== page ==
Views expressed in opinion columns are the author’s own.

Online dating has always seemed weird to me. As someone who didn’t get a smartphone until I started college, my romantic relationships were always with people I met and got to know in school. With apps like Tinder and Hinge, all dating basically becomes speed dating — even if you’re only pursuing one person at a time, it’s likely the person you’re pursuing is still talking to multiple people. 

A new dating app exclusive to University of Maryland students, called TerpMatch, makes it easier to date people you already know to some degree. Instead of meeting strangers, TerpMatch helps reveal “missed connections” in the last weeks of a semester with someone you might have met in a class or a club. The app doesn’t have a chat feature on purpose, and it could address some of the larger issues that come with apps like Tinder or Hinge.

But traditional dating apps, particularly on a college campus, make it much harder to form lasting relationships. On top of having to figure out if you’re attracted to someone romantically or physically, you have to start from scratch when getting to know them. I know that many college students aren’t looking for a lasting relationship — Tinder definitely makes hooking up easier in some ways. But for those who want something more meaningful, dating apps leave a lot to be desired. 

One issue with dating apps is that the relationship is more likely to be short-lived. When you date someone who is already in your social circle, it seems like there would be a greater drive to make your relationship work. Eharmony, a long-term relationship dating app, reports that 63 percent of married couples met through a mutual friend.

With a dating app, you have so many prospects that it’s easy to give up after the first date if you have one awkward interaction or you don’t feel an immediate spark. It would make sense that the likelihood of feeling a connection with someone upon first meeting is lower than the likelihood of developing those feelings for someone you’ve interacted with for some time. 

While there are downsides to dating within your social circle, such as making it harder to breakup without affecting your mutual friends, the social pressures of this situation can be useful. If it’s easy just to move on to another person, or you’re going on dates with multiple people at once, there’s no drive to develop a relationship with a person, even if it ends up being platonic. Also, dating in your social circle is certainly safer — while most people have their secrets, it’s significantly easier to vet someone when you or your friends already know them.

Having so many prospects — and engaging with multiple at once — can also be problematic if you’re seeking a long-term relationship. Psychologist Barry Schwartz’s Paradox of Choice argues that “endless choice” can make us feel dissatisfied too easily and develop unrealistic expectations. While dating apps make loose promises to help you find your “match,” they perpetuate the notion that there is one person out there who will be perfect for you the moment you meet them.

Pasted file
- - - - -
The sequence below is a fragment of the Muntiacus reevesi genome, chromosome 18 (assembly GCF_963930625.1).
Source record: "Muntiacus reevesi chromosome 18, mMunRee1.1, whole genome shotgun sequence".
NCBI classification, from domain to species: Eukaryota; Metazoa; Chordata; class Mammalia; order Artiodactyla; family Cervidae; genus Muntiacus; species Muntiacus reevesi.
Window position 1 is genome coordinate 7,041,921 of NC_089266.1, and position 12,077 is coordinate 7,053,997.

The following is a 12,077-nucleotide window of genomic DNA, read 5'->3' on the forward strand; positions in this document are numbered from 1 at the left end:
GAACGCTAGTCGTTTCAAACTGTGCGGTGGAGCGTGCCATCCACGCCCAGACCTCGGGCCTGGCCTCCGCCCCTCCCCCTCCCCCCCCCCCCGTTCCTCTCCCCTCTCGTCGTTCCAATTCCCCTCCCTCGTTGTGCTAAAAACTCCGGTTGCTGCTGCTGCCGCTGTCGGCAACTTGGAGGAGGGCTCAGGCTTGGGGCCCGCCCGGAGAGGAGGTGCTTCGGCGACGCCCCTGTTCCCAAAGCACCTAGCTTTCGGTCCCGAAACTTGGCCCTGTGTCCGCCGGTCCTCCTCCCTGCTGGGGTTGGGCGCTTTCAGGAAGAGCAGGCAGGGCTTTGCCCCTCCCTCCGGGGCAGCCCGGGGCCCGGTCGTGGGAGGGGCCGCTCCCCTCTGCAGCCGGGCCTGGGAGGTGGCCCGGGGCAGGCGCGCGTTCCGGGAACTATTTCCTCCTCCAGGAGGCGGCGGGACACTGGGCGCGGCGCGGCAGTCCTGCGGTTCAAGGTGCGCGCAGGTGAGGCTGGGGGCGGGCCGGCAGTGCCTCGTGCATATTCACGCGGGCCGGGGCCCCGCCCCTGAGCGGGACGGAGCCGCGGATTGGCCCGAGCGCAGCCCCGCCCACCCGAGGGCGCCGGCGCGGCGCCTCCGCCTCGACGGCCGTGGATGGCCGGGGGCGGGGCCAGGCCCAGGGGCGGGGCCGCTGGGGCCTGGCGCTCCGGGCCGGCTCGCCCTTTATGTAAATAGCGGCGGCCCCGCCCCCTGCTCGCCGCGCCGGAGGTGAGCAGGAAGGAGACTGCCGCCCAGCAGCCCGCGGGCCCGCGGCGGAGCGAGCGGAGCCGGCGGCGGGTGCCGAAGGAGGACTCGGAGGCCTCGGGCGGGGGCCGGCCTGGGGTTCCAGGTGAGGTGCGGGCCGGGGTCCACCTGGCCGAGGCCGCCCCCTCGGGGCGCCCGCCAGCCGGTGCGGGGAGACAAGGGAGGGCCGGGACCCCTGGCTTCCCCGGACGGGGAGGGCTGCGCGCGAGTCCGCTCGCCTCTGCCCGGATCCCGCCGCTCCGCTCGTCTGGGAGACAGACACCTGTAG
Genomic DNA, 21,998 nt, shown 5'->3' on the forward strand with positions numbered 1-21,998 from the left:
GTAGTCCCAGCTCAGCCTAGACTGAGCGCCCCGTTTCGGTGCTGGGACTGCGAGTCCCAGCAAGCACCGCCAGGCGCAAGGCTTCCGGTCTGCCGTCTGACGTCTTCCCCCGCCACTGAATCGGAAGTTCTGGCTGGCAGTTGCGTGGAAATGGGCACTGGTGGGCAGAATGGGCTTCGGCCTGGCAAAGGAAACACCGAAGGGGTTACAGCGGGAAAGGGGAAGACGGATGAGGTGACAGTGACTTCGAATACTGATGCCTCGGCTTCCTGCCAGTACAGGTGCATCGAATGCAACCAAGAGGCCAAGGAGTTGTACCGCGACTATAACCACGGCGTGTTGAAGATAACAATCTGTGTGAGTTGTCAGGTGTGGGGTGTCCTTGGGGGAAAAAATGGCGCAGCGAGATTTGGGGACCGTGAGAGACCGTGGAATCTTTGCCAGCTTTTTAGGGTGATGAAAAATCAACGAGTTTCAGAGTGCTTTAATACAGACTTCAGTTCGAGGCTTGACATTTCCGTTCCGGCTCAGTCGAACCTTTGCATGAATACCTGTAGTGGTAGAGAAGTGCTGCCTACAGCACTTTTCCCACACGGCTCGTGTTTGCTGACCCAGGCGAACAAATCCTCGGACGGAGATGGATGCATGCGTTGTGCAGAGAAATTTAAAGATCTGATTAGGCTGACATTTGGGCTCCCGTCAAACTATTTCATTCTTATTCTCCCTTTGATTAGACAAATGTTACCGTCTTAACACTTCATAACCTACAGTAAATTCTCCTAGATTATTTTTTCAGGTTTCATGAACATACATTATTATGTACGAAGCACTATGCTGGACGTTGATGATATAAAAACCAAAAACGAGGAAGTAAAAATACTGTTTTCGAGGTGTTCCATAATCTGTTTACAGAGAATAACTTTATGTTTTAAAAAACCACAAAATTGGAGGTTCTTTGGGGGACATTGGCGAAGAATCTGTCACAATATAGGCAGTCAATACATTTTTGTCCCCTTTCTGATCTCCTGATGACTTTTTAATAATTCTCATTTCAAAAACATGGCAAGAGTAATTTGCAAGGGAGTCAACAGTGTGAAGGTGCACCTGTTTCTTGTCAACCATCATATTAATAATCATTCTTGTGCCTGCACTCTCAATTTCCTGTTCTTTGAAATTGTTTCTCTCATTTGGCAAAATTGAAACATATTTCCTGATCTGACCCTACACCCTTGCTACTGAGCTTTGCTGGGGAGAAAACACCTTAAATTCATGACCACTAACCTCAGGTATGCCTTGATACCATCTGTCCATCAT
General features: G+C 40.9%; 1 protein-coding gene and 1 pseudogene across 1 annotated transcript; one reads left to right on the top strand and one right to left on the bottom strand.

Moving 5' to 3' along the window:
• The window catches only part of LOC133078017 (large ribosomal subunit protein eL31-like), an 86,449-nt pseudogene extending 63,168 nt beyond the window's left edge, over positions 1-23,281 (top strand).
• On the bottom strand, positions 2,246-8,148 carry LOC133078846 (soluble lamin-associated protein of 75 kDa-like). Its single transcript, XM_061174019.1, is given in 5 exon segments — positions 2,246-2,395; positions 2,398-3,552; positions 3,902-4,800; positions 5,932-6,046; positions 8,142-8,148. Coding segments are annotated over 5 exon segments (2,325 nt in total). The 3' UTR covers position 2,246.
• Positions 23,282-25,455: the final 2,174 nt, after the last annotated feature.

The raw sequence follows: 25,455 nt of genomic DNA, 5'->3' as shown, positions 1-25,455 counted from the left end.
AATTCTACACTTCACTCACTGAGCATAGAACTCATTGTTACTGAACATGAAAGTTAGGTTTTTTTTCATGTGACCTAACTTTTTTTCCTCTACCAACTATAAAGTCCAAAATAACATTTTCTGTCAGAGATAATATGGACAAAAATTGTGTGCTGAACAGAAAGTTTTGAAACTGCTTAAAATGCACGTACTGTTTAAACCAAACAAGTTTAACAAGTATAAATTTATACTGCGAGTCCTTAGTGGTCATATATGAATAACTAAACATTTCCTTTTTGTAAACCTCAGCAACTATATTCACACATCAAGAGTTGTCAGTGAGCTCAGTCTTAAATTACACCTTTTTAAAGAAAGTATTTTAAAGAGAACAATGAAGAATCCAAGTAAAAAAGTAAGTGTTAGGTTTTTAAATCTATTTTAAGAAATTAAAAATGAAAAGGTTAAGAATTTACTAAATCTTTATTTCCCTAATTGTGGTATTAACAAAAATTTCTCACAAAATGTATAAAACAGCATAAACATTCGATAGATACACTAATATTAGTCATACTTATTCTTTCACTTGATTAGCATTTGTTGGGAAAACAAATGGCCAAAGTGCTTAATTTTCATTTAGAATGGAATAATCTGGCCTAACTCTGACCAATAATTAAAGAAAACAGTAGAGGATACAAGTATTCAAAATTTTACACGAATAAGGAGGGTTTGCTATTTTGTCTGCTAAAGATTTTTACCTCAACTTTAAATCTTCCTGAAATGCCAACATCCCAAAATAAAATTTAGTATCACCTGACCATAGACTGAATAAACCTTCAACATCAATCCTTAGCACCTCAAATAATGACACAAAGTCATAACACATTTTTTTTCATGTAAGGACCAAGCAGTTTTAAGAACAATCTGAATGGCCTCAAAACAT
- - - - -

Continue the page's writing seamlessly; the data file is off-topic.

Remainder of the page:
Dating apps profit off two things in particular on college campuses: hookup culture and the idea of the “soul mate.” Without getting too much into my personal beliefs on soul mates, I’d say the mainstream media perpetuates an understanding of the concept that is far too romantic. Maybe there is someone out there who you are meant to be with, but the odds are that you won’t actually know that when you first meet them.

As someone who has been in a long-distance relationship for four years, I know for sure that the concept of soul mates is impractical. It disregards the fact that people are constantly changing, which requires our partners and relationships to grow and change with us. 

The person who is “right” for you may emerge after you’ve known someone for a few months, years, or more; it’s very unlikely that you’ll know as soon as you’ve met them. Dating apps obscure this reality, especially if you’re using them to find a lasting relationship — they encourage you to move on quickly from the uninspiring first date. 

I’m not saying that dating apps don’t work. Eharmony statistics indicate that 20 percent of “current, committed relationships” began online, and anyone can become a part of that 20 percent. It’s just a matter of understanding that apps like Tinder perpetuate real-world speed dating, preventing people from developing lasting relationships and helping you get lost in the huge realm of possibility they promise. 

Liyanga de Silva is a senior English and women’s studies major. She can be reached at